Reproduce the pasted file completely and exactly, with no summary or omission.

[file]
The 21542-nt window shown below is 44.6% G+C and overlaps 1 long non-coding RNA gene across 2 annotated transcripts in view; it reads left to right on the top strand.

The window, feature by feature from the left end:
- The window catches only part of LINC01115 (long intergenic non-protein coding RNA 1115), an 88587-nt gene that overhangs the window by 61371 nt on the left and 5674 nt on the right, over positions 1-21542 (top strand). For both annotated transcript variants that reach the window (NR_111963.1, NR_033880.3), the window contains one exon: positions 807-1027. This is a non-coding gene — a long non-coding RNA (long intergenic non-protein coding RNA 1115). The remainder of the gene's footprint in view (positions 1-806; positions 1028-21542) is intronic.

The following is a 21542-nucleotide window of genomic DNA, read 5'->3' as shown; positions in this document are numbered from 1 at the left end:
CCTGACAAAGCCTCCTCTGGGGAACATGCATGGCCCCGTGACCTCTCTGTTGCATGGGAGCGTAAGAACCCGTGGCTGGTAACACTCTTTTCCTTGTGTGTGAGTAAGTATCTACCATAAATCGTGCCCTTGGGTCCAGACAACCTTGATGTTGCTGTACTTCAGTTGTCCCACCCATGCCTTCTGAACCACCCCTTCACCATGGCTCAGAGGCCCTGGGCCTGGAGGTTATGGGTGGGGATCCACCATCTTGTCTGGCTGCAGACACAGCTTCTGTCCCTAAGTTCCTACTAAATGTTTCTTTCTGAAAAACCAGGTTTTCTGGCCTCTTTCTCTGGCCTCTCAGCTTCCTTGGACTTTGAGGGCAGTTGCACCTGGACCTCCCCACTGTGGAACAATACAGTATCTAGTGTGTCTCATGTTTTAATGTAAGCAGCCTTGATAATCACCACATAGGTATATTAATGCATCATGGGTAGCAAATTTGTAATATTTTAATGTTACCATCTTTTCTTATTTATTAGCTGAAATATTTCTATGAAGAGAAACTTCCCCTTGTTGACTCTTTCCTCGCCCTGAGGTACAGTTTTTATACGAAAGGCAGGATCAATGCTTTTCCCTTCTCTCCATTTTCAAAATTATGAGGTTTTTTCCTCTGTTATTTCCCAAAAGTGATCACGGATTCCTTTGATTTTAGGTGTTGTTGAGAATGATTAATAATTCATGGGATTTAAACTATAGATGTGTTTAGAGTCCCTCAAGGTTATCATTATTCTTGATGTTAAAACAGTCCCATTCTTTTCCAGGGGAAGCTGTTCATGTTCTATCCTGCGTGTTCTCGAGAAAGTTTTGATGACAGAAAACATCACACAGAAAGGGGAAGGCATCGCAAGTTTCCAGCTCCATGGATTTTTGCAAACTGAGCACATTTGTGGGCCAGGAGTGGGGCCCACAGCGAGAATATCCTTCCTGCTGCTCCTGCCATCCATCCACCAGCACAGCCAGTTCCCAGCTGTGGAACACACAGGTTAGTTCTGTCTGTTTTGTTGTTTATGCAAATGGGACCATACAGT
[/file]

The 21542-nt window shown below is 44.6% G+C and overlaps 1 long non-coding RNA gene across 2 annotated transcripts in view; it reads left to right on the top strand.

The window, feature by feature from the left end:
- The window catches only part of LINC01115 (long intergenic non-protein coding RNA 1115), an 88587-nt gene that overhangs the window by 61371 nt on the left and 5674 nt on the right, over positions 1-21542 (top strand). For both annotated transcript variants that reach the window (NR_111963.1, NR_033880.3), the window contains one exon: positions 807-1027. This is a non-coding gene — a long non-coding RNA (long intergenic non-protein coding RNA 1115). The remainder of the gene's footprint in view (positions 1-806; positions 1028-21542) is intronic.

The following is a 21542-nucleotide window of genomic DNA, read 5'->3' as shown; positions in this document are numbered from 1 at the left end:
CCTGACAAAGCCTCCTCTGGGGAACATGCATGGCCCCGTGACCTCTCTGTTGCATGGGAGCGTAAGAACCCGTGGCTGGTAACACTCTTTTCCTTGTGTGTGAGTAAGTATCTACCATAAATCGTGCCCTTGGGTCCAGACAACCTTGATGTTGCTGTACTTCAGTTGTCCCACCCATGCCTTCTGAACCACCCCTTCACCATGGCTCAGAGGCCCTGGGCCTGGAGGTTATGGGTGGGGATCCACCATCTTGTCTGGCTGCAGACACAGCTTCTGTCCCTAAGTTCCTACTAAATGTTTCTTTCTGAAAAACCAGGTTTTCTGGCCTCTTTCTCTGGCCTCTCAGCTTCCTTGGACTTTGAGGGCAGTTGCACCTGGACCTCCCCACTGTGGAACAATACAGTATCTAGTGTGTCTCATGTTTTAATGTAAGCAGCCTTGATAATCACCACATAGGTATATTAATGCATCATGGGTAGCAAATTTGTAATATTTTAATGTTACCATCTTTTCTTATTTATTAGCTGAAATATTTCTATGAAGAGAAACTTCCCCTTGTTGACTCTTTCCTCGCCCTGAGGTACAGTTTTTATACGAAAGGCAGGATCAATGCTTTTCCCTTCTCTCCATTTTCAAAATTATGAGGTTTTTTCCTCTGTTATTTCCCAAAAGTGATCACGGATTCCTTTGATTTTAGGTGTTGTTGAGAATGATTAATAATTCATGGGATTTAAACTATAGATGTGTTTAGAGTCCCTCAAGGTTATCATTATTCTTGATGTTAAAACAGTCCCATTCTTTTCCAGGGGAAGCTGTTCATGTTCTATCCTGCGTGTTCTCGAGAAAGTTTTGATGACAGAAAACATCACACAGAAAGGGGAAGGCATCGCAAGTTTCCAGCTCCATGGATTTTTGCAAACTGAGCACATTTGTGGGCCAGGAGTGGGGCCCACAGCGAGAATATCCTTCCTGCTGCTCCTGCCATCCATCCACCAGCACAGCCAGTTCCCAGCTGTGGAACACACAGGTTAGTTCTGTCTGTTTTGTTGTTTATGCAAATGGGACCATACAGT